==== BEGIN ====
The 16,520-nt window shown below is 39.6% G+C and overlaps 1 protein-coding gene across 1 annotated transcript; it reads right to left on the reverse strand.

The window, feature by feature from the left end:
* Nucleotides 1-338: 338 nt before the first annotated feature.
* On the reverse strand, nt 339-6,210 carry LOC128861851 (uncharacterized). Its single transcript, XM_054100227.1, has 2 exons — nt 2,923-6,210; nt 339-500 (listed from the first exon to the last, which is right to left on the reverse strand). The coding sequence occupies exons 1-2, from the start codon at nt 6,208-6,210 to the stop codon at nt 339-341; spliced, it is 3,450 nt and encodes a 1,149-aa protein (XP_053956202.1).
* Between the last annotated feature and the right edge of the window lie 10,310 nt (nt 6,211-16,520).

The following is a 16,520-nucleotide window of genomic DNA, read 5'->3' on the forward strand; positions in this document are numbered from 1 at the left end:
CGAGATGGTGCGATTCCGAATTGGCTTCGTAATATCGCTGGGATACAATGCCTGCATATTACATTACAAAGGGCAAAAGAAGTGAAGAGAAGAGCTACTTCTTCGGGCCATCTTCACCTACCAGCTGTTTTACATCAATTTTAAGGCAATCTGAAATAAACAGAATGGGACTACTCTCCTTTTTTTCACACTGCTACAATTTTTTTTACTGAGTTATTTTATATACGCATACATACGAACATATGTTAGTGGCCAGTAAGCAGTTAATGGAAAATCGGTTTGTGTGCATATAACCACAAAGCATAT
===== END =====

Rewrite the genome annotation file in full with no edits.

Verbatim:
The 16,520-nt window shown below is 39.6% G+C and overlaps 1 protein-coding gene across 1 annotated transcript; it reads right to left on the reverse strand.

The window, feature by feature from the left end:
* Nucleotides 1-338: 338 nt before the first annotated feature.
* On the reverse strand, nt 339-6,210 carry LOC128861851 (uncharacterized). Its single transcript, XM_054100227.1, has 2 exons — nt 2,923-6,210; nt 339-500 (listed from the first exon to the last, which is right to left on the reverse strand). The coding sequence occupies exons 1-2, from the start codon at nt 6,208-6,210 to the stop codon at nt 339-341; spliced, it is 3,450 nt and encodes a 1,149-aa protein (XP_053956202.1).
* Between the last annotated feature and the right edge of the window lie 10,310 nt (nt 6,211-16,520).

The following is a 16,520-nucleotide window of genomic DNA, read 5'->3' on the forward strand; positions in this document are numbered from 1 at the left end:
CGAGATGGTGCGATTCCGAATTGGCTTCGTAATATCGCTGGGATACAATGCCTGCATATTACATTACAAAGGGCAAAAGAAGTGAAGAGAAGAGCTACTTCTTCGGGCCATCTTCACCTACCAGCTGTTTTACATCAATTTTAAGGCAATCTGAAATAAACAGAATGGGACTACTCTCCTTTTTTTCACACTGCTACAATTTTTTTTACTGAGTTATTTTATATACGCATACATACGAACATATGTTAGTGGCCAGTAAGCAGTTAATGGAAAATCGGTTTGTGTGCATATAACCACAAAGCATAT